Monday, February 13, 2017

Happy... Wolf-entines?

Every year the same thing happens: the evergreens come down, the hearts go up. It's Valentine's Day--get on your wolf-suit and let's party! 

Wolf suit?

Totally. 

The 14th of February marked the celebration of Lupercalia, “The Day of the Wolf,” an important festival in ancient Rome. 

Most folks have heard the phrase, "Beware the ides of March." In Shakespeare's Julius Caesar, this line warns of impending doom that will strike mid-month. Before Valentine's Day was a thought, the ides of February (the 14th) was a day to honor Juno Febrato for whom the month was named. She was the queen of the Roman gods, and the goddess of marriage (see some connections forming here?). The ides also marked the “Day of the Wolf.” Lupercalia celebrated the legend of Romulus and Remus—the legendary twin founders of Rome who were nursed as infants by a mother wolf.

Photo by Alois Staudacher via Flickr Creative Commons

In the ritual for Lupercalia, a goat would be sacrificed (later the meat would be cooked and served to those who were celebrating; many rituals that involved sacrifice included the use of the animal as food). Men would put on the goat skin which would transform them symbolically into the fertility god Faunus or Pan. Then they would whip the women celebrants--a playful tap, not a beating--as a blessing to encourage fertility. A shade of this ritual can be seen today in the Valentine's tradition of "Cupid," the mythical son of Venus (the Roman goddess of love). If you were struck (touched) by one of his arrows, you'd fall in love ♥ Lupercalia celebrations ended with the women writing their names on slips of parchment called “billets,” and placing them in a box. The men would pick the billets from the box; the name of the woman they drew would be their partner for the next year, although some sources say that the unions had the potential to last longer. It was also customary to give chosen partners gifts of sweets and flowers to encourage love.

Like other Pagan festivals, Lupercalia was adopted by the church, but how it was celebrated was changed thanks to a guy called Valentine. There are several legends about his identity. One has him as a Christian priest who performed forbidden marriages in secret. When he was found out, he was sentenced to death. The couples that he helped wrote him notes of encouragement while he was in prison—Valentines! Another tale makes him an imprisoned priest who fell in love with his jailer's daughter. He would write her secret love notes—more Valentines! Gift and card exchanges like what we see today got their start during the Renaissance; when a man had a sweetheart, he would wear the image of a heart on his sleeve to show his affection. It wasn't until the mid-1800's that exchanging Valentine cards became a tradition. In addition to the heart, you could expect a lovey-dovey sentimental verse, or something more fun:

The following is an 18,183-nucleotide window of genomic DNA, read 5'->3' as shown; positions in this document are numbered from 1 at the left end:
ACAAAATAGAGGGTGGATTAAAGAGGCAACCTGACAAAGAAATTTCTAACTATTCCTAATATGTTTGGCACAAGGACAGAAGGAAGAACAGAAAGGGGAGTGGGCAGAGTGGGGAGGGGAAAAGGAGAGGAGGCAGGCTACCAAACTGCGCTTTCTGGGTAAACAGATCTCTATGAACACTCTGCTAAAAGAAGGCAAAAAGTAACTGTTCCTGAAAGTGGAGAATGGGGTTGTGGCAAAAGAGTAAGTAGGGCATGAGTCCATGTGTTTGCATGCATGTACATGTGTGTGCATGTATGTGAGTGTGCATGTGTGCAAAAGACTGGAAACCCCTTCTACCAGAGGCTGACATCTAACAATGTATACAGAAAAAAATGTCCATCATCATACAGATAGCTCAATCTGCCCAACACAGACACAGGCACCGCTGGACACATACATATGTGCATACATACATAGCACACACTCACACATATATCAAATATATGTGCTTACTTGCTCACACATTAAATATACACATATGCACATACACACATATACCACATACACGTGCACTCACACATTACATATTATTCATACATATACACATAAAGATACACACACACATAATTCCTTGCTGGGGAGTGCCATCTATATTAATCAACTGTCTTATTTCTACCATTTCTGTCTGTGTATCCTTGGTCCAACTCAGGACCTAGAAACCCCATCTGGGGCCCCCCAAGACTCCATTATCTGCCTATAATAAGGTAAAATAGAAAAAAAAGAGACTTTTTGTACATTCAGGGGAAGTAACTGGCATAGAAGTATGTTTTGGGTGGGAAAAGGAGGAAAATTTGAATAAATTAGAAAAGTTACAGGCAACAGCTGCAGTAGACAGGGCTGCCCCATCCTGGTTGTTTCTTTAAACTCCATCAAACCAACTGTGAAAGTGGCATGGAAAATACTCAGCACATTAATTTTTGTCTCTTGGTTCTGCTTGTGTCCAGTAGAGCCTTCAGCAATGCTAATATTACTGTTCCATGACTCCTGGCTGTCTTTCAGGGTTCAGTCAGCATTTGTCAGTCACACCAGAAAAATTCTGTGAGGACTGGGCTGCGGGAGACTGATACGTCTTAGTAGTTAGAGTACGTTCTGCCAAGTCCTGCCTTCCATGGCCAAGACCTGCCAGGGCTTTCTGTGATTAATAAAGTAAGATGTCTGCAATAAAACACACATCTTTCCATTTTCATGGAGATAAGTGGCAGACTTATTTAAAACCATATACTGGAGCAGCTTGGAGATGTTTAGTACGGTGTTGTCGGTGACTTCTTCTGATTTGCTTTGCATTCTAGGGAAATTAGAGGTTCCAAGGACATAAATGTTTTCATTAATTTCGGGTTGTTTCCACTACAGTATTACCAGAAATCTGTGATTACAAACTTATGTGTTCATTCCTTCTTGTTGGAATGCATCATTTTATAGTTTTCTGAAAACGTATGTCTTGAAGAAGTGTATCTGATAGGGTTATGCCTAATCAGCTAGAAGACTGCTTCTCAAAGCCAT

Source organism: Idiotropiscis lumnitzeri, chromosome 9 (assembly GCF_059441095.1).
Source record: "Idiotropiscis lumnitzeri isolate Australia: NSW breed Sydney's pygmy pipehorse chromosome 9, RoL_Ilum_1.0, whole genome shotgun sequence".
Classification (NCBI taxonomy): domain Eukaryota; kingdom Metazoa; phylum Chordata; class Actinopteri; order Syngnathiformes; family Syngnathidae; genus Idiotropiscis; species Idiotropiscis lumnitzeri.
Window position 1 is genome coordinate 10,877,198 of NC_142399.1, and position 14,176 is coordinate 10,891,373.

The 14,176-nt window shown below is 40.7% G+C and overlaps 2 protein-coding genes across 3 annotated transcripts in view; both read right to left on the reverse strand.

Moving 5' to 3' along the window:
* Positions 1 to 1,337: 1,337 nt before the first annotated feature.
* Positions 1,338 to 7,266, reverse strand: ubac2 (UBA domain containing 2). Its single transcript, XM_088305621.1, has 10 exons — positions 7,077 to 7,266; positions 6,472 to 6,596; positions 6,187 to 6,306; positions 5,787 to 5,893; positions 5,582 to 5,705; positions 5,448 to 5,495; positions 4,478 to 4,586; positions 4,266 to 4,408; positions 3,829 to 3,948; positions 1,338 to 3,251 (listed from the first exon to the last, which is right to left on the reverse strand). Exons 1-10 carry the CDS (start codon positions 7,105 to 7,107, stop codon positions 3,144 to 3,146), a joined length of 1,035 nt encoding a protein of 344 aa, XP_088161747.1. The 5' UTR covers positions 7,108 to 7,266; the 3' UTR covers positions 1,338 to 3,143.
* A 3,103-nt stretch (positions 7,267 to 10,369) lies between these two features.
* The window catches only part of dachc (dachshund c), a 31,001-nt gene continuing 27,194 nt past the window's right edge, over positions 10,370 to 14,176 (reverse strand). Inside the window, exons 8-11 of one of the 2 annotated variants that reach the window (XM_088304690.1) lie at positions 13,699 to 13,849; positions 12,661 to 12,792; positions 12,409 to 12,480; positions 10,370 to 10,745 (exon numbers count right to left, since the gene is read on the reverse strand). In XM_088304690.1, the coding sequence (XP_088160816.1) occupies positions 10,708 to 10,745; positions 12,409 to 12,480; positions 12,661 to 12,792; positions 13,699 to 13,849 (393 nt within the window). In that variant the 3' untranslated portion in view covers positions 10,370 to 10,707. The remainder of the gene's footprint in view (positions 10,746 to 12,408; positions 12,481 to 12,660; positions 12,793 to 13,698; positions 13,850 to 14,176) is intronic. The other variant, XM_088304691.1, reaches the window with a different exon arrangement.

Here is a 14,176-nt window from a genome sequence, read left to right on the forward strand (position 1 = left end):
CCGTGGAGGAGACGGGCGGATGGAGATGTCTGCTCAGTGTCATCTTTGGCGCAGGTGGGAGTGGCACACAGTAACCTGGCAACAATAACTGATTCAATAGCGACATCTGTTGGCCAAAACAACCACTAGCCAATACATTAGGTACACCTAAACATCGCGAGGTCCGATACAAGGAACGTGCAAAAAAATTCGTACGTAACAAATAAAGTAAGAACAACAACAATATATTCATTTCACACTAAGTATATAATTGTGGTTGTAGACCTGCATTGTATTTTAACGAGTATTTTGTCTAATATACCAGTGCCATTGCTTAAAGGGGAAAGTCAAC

I ♥ Vintage Valentines!

And speaking of hearts--where does that shape come from? The red heart that we've come to associate with love doesn't look much like a human heart, unless you squint at it the right way. Like Valentine's Day, there are several stories behind why hearts are shaped... like that. The back wings of a dove--a bird sacred to Aphrodite, the Greek goddess of love--form a heart when they're folded together. 


An ancient coin from Cyrene with a silphium seed.

Another origin of the heart shape comes from the ancient North African city of Cyrene. Coins from Cyrene bear the image of a silphium seed, which is heart shaped. Silphium is an extinct species of fennel, but it must have been an important plant if people put the image on their money--and it was. Silphium supposedly cured warts, fever, leprosy and indigestion. Pass the chocolate!

Happy Valentine's Day! 

♥ This post originally appeared on Broomstix at Pagan Square and GeekMom ♥

Monday, February 6, 2017

Cover Girls!

Behold the cover for Color and Conjure: Rituals and Magic Spells to Color by me and Wendy Martin! SO pretty....


It'll be available September 8, 2017, but you can pre-order it at LlewellynAmazon, or reserve your copy at your favorite indie shop. So excited!!!


Friday, February 3, 2017

Fantastic New York City Sites and Where to Find Them!

Dear Plex,